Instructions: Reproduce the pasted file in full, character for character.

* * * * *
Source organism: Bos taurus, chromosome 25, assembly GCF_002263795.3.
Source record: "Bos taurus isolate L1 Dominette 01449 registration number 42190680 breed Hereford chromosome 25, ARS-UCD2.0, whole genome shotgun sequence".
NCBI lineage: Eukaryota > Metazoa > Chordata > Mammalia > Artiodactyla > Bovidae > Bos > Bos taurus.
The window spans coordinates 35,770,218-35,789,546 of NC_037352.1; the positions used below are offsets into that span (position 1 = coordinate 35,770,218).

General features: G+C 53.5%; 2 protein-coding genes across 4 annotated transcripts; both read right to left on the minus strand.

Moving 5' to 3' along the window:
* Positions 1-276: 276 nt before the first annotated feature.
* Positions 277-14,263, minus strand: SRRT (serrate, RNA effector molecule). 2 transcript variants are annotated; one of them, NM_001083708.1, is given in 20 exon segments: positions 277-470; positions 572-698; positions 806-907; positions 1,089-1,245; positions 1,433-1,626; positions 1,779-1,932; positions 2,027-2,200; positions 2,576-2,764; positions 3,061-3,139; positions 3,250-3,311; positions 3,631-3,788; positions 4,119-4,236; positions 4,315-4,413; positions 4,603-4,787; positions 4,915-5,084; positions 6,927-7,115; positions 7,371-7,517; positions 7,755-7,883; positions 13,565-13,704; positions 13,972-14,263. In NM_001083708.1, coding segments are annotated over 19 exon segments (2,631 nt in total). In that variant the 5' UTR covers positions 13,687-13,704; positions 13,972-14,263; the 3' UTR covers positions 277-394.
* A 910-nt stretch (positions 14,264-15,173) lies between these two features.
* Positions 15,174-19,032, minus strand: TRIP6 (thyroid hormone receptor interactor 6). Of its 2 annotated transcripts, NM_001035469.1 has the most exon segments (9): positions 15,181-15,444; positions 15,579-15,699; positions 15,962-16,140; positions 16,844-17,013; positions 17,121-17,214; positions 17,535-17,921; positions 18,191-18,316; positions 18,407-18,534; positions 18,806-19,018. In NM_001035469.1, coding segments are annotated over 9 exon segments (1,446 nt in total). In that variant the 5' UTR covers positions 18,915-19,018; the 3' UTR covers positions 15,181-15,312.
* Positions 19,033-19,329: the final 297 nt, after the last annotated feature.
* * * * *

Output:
Source organism: Bos taurus, chromosome 25, assembly GCF_002263795.3.
Source record: "Bos taurus isolate L1 Dominette 01449 registration number 42190680 breed Hereford chromosome 25, ARS-UCD2.0, whole genome shotgun sequence".
NCBI lineage: Eukaryota > Metazoa > Chordata > Mammalia > Artiodactyla > Bovidae > Bos > Bos taurus.
The window spans coordinates 35,770,218-35,789,546 of NC_037352.1; the positions used below are offsets into that span (position 1 = coordinate 35,770,218).

General features: G+C 53.5%; 2 protein-coding genes across 4 annotated transcripts; both read right to left on the minus strand.

Moving 5' to 3' along the window:
* Positions 1-276: 276 nt before the first annotated feature.
* Positions 277-14,263, minus strand: SRRT (serrate, RNA effector molecule). 2 transcript variants are annotated; one of them, NM_001083708.1, is given in 20 exon segments: positions 277-470; positions 572-698; positions 806-907; positions 1,089-1,245; positions 1,433-1,626; positions 1,779-1,932; positions 2,027-2,200; positions 2,576-2,764; positions 3,061-3,139; positions 3,250-3,311; positions 3,631-3,788; positions 4,119-4,236; positions 4,315-4,413; positions 4,603-4,787; positions 4,915-5,084; positions 6,927-7,115; positions 7,371-7,517; positions 7,755-7,883; positions 13,565-13,704; positions 13,972-14,263. In NM_001083708.1, coding segments are annotated over 19 exon segments (2,631 nt in total). In that variant the 5' UTR covers positions 13,687-13,704; positions 13,972-14,263; the 3' UTR covers positions 277-394.
* A 910-nt stretch (positions 14,264-15,173) lies between these two features.
* Positions 15,174-19,032, minus strand: TRIP6 (thyroid hormone receptor interactor 6). Of its 2 annotated transcripts, NM_001035469.1 has the most exon segments (9): positions 15,181-15,444; positions 15,579-15,699; positions 15,962-16,140; positions 16,844-17,013; positions 17,121-17,214; positions 17,535-17,921; positions 18,191-18,316; positions 18,407-18,534; positions 18,806-19,018. In NM_001035469.1, coding segments are annotated over 9 exon segments (1,446 nt in total). In that variant the 5' UTR covers positions 18,915-19,018; the 3' UTR covers positions 15,181-15,312.
* Positions 19,033-19,329: the final 297 nt, after the last annotated feature.